Then there’s Germany, the fourth-biggest economy in the global economy. Once believed to be immune to the economic slowdown in the eurozone, seasonally adjusted manufacturing output in the country declined 0.8% in September from August. As of September, year-to-date manufacturing output in the German economy has increased only 1.2%—a much slower growth rate than in the same period of 2012. (Source: Destatis, November 8, 2013.)
Earlier this month, in a statement about its monetary policy decision, the central bank of Australia said, “In Australia, the economy has been growing a bit below trend over the past year and the unemployment rate has edged higher. This is likely to persist in the near term… Public spending is forecast to be quite weak.” (Source: “Statement by Glenn Stevens, Governor: Monetary Policy Decision,” Reserve Bank of Australia, November 5, 2013.)
To fight the economic slowdown in the country, the Reserve Bank of Australia is using easy monetary policy measures. The central bank has reduced its benchmark interest rate in the country by more than 40% since the beginning of 2012. The cash rate, the overnight money market interest rate, sits at 2.50% compared to 4.25% in early 2012. (Source: Reserve Bank of Australia … Read More
If you want to see how this all turns out in the end, I’m talking about the Federal Reserve’s program of printing over $1.0 trillion a year in new paper money (something that’s never happened in history), we need not look any further than the Japanese economy.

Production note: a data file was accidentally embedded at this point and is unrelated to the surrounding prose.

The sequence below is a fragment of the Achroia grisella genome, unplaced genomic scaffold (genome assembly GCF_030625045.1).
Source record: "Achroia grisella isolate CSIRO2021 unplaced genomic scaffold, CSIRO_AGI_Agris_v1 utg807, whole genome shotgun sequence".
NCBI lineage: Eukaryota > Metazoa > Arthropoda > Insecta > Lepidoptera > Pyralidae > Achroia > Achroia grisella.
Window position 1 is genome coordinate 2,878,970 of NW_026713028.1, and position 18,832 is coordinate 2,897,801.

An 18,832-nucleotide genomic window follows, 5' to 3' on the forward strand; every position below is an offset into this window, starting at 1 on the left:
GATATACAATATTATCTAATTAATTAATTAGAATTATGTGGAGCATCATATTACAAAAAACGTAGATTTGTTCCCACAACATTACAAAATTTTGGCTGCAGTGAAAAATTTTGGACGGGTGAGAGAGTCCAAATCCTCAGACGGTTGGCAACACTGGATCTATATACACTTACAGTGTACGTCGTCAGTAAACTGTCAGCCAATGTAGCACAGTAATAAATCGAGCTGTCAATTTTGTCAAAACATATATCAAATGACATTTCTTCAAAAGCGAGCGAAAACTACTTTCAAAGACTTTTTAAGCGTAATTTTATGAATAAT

Why? Because the Japanese economy collapsed about 15 years before our credit crisis collapse of 2008. What we are doing now (artificially low interest rates, deep government debt, and money printing), the Japanese did years ago.
But unfortunately, when I compare the “Japanese experiment” to what our government and central bank are doing now, I don’t like what I see. In fact, I question the long-term benefits and effectiveness of quantitative easing.
Did quantitative easing help the Japanese economy? Turns out the answer is, NO. Since 1990, when troubles in the Japanese economy began, until 2011, the average annual growth rate (as measured by GDP) of the third biggest nation in the global economy has been less than 1.1%. (Source: Federal Reserve Bank of St. Louis web site, last accessed October 4, 2013.) In 2012, the Japanese economy didn’t perform so well and fell back into recession.
This year, the Japanese economy grew one percent in the first quarter and then declined to 0.9% in the second. (Source: Trading Economics web site, last accessed October 4, 2013.) Albeit a generalization, if quantitative easing and low interest rates were working, the Japanese economy would not be suffering like it is.
Which investments made money for the investors in the Japanese economy during its post-boom era? To say the very least, just don’t count … Read More
At the very core, this U.S. government shutdown means that about one million federal employees will be told to go home without pay. Non-essential services will be stopped until further notice. This will be mainly due to a lack of funds. (Source: Committee for a Responsible Federal Budget, September 24, 2013.) National parks will be closed; museums will be shut along with many other services.
What government services will be available? Social security and the Medicare payments will be sent out to those who already rely on it. For those who are applying for it during the U.S. government shutdown, they will not have their applications processed for the time being.
As bad as all of this may sound, this U.S. government shutdown isn’t the first one we’ve seen. Since 1976, there have been 17 instances when the U.S. government wasn’t able to come to a decision on funding. Mind you, many U.S. government shutdowns only lasted over the weekend, so their effects were minimal. The last two long U.S. government shutdowns were 17 years ago and they lasted a total of 27 days. (Source: Ibid.)